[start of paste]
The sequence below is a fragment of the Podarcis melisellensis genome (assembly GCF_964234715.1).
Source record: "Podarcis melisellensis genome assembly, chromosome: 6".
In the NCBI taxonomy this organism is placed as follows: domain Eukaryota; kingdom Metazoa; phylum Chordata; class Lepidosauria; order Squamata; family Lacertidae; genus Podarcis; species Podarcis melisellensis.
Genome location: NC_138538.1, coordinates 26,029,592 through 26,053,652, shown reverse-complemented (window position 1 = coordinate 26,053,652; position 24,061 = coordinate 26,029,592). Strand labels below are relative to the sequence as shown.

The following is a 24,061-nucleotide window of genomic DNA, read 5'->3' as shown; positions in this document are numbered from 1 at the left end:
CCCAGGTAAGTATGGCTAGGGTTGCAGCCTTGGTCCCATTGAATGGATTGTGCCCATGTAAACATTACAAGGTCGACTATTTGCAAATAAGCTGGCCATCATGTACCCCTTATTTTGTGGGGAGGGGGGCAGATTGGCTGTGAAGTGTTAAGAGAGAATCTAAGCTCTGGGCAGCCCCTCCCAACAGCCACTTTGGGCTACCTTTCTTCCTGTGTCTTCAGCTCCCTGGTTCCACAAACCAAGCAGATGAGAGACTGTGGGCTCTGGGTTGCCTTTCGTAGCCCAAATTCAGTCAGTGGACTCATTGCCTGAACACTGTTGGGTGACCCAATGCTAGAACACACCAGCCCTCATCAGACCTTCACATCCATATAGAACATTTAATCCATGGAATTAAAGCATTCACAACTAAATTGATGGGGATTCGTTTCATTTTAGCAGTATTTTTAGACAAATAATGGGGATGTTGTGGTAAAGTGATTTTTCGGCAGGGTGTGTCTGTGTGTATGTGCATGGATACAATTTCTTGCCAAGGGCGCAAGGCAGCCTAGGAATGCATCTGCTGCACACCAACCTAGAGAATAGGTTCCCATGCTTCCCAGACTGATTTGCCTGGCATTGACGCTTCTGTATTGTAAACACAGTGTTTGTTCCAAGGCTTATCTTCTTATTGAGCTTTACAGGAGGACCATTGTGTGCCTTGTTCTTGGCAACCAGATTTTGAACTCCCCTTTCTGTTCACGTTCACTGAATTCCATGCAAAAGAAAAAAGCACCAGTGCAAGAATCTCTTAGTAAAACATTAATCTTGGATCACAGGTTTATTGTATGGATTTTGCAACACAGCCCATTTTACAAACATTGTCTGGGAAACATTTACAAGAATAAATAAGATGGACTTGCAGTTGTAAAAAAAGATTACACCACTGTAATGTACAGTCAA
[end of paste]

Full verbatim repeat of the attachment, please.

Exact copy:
The sequence below is a fragment of the Podarcis melisellensis genome (assembly GCF_964234715.1).
Source record: "Podarcis melisellensis genome assembly, chromosome: 6".
In the NCBI taxonomy this organism is placed as follows: domain Eukaryota; kingdom Metazoa; phylum Chordata; class Lepidosauria; order Squamata; family Lacertidae; genus Podarcis; species Podarcis melisellensis.
Genome location: NC_138538.1, coordinates 26,029,592 through 26,053,652, shown reverse-complemented (window position 1 = coordinate 26,053,652; position 24,061 = coordinate 26,029,592). Strand labels below are relative to the sequence as shown.

The following is a 24,061-nucleotide window of genomic DNA, read 5'->3' as shown; positions in this document are numbered from 1 at the left end:
CCCAGGTAAGTATGGCTAGGGTTGCAGCCTTGGTCCCATTGAATGGATTGTGCCCATGTAAACATTACAAGGTCGACTATTTGCAAATAAGCTGGCCATCATGTACCCCTTATTTTGTGGGGAGGGGGGCAGATTGGCTGTGAAGTGTTAAGAGAGAATCTAAGCTCTGGGCAGCCCCTCCCAACAGCCACTTTGGGCTACCTTTCTTCCTGTGTCTTCAGCTCCCTGGTTCCACAAACCAAGCAGATGAGAGACTGTGGGCTCTGGGTTGCCTTTCGTAGCCCAAATTCAGTCAGTGGACTCATTGCCTGAACACTGTTGGGTGACCCAATGCTAGAACACACCAGCCCTCATCAGACCTTCACATCCATATAGAACATTTAATCCATGGAATTAAAGCATTCACAACTAAATTGATGGGGATTCGTTTCATTTTAGCAGTATTTTTAGACAAATAATGGGGATGTTGTGGTAAAGTGATTTTTCGGCAGGGTGTGTCTGTGTGTATGTGCATGGATACAATTTCTTGCCAAGGGCGCAAGGCAGCCTAGGAATGCATCTGCTGCACACCAACCTAGAGAATAGGTTCCCATGCTTCCCAGACTGATTTGCCTGGCATTGACGCTTCTGTATTGTAAACACAGTGTTTGTTCCAAGGCTTATCTTCTTATTGAGCTTTACAGGAGGACCATTGTGTGCCTTGTTCTTGGCAACCAGATTTTGAACTCCCCTTTCTGTTCACGTTCACTGAATTCCATGCAAAAGAAAAAAGCACCAGTGCAAGAATCTCTTAGTAAAACATTAATCTTGGATCACAGGTTTATTGTATGGATTTTGCAACACAGCCCATTTTACAAACATTGTCTGGGAAACATTTACAAGAATAAATAAGATGGACTTGCAGTTGTAAAAAAAGATTACACCACTGTAATGTACAGTCAA